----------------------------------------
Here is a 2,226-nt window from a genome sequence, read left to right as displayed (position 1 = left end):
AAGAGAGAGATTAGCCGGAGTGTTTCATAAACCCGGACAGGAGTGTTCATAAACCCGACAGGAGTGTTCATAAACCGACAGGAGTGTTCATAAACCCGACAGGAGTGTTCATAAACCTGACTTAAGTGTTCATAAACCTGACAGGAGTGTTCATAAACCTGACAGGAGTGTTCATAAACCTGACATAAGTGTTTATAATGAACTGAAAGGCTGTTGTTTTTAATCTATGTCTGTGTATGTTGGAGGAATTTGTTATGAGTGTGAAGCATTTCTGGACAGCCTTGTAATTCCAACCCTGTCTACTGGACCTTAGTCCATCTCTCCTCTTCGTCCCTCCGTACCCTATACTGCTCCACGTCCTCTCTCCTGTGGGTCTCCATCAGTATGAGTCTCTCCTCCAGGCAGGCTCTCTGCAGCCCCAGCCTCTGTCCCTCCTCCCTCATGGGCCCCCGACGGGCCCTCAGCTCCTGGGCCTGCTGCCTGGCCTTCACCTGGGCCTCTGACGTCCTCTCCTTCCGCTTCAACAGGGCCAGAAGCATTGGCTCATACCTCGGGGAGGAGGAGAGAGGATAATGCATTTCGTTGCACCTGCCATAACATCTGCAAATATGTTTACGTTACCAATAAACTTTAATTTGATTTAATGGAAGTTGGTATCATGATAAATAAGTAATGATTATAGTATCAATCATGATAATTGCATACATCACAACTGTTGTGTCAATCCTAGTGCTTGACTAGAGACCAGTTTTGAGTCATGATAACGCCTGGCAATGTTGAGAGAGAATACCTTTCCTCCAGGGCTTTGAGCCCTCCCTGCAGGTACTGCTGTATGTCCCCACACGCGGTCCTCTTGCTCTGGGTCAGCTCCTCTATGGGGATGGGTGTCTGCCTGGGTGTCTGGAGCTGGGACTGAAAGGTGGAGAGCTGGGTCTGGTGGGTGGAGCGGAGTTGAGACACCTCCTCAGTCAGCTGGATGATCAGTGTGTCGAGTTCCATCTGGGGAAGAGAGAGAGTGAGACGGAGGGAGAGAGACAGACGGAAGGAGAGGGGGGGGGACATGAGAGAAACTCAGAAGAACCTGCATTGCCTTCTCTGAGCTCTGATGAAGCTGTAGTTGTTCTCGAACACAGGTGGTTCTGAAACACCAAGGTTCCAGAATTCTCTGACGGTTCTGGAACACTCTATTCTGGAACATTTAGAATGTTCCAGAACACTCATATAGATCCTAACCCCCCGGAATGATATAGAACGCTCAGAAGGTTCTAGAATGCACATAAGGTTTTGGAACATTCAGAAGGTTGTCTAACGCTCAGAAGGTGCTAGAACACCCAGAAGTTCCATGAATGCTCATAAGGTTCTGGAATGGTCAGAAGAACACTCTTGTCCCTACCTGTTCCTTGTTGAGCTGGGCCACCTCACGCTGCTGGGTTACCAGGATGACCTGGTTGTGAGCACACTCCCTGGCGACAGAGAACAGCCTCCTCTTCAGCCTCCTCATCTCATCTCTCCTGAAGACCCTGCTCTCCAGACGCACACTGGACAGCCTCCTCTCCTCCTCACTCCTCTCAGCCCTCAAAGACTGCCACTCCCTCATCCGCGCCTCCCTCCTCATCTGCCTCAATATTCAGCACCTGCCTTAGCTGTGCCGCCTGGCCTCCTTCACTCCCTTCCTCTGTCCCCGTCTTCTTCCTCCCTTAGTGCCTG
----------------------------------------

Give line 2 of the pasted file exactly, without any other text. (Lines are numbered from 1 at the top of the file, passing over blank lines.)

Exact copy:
AAGAGAGAGATTAGCCGGAGTGTTTCATAAACCCGGACAGGAGTGTTCATAAACCCGACAGGAGTGTTCATAAACCGACAGGAGTGTTCATAAACCCGACAGGAGTGTTCATAAACCTGACTTAAGTGTTCATAAACCTGACAGGAGTGTTCATAAACCTGACAGGAGTGTTCATAAACCTGACATAAGTGTTTATAATGAACTGAAAGGCTGTTGTTTTTAATCTATGTCTGTGTATGTTGGAGGAATTTGTTATGAGTGTGAAGCATTTCTGGACAGCCTTGTAATTCCAACCCTGTCTACTGGACCTTAGTCCATCTCTCCTCTTCGTCCCTCCGTACCCTATACTGCTCCACGTCCTCTCTCCTGTGGGTCTCCATCAGTATGAGTCTCTCCTCCAGGCAGGCTCTCTGCAGCCCCAGCCTCTGTCCCTCCTCCCTCATGGGCCCCCGACGGGCCCTCAGCTCCTGGGCCTGCTGCCTGGCCTTCACCTGGGCCTCTGACGTCCTCTCCTTCCGCTTCAACAGGGCCAGAAGCATTGGCTCATACCTCGGGGAGGAGGAGAGAGGATAATGCATTTCGTTGCACCTGCCATAACATCTGCAAATATGTTTACGTTACCAATAAACTTTAATTTGATTTAATGGAAGTTGGTATCATGATAAATAAGTAATGATTATAGTATCAATCATGATAATTGCATACATCACAACTGTTGTGTCAATCCTAGTGCTTGACTAGAGACCAGTTTTGAGTCATGATAACGCCTGGCAATGTTGAGAGAGAATACCTTTCCTCCAGGGCTTTGAGCCCTCCCTGCAGGTACTGCTGTATGTCCCCACACGCGGTCCTCTTGCTCTGGGTCAGCTCCTCTATGGGGATGGGTGTCTGCCTGGGTGTCTGGAGCTGGGACTGAAAGGTGGAGAGCTGGGTCTGGTGGGTGGAGCGGAGTTGAGACACCTCCTCAGTCAGCTGGATGATCAGTGTGTCGAGTTCCATCTGGGGAAGAGAGAGAGTGAGACGGAGGGAGAGAGACAGACGGAAGGAGAGGGGGGGGGACATGAGAGAAACTCAGAAGAACCTGCATTGCCTTCTCTGAGCTCTGATGAAGCTGTAGTTGTTCTCGAACACAGGTGGTTCTGAAACACCAAGGTTCCAGAATTCTCTGACGGTTCTGGAACACTCTATTCTGGAACATTTAGAATGTTCCAGAACACTCATATAGATCCTAACCCCCCGGAATGATATAGAACGCTCAGAAGGTTCTAGAATGCACATAAGGTTTTGGAACATTCAGAAGGTTGTCTAACGCTCAGAAGGTGCTAGAACACCCAGAAGTTCCATGAATGCTCATAAGGTTCTGGAATGGTCAGAAGAACACTCTTGTCCCTACCTGTTCCTTGTTGAGCTGGGCCACCTCACGCTGCTGGGTTACCAGGATGACCTGGTTGTGAGCACACTCCCTGGCGACAGAGAACAGCCTCCTCTTCAGCCTCCTCATCTCATCTCTCCTGAAGACCCTGCTCTCCAGACGCACACTGGACAGCCTCCTCTCCTCCTCACTCCTCTCAGCCCTCAAAGACTGCCACTCCCTCATCCGCGCCTCCCTCCTCATCTGCCTCAATATTCAGCACCTGCCTTAGCTGTGCCGCCTGGCCTCCTTCACTCCCTTCCTCTGTCCCCGTCTTCTTCCTCCCTTAGTGCCTG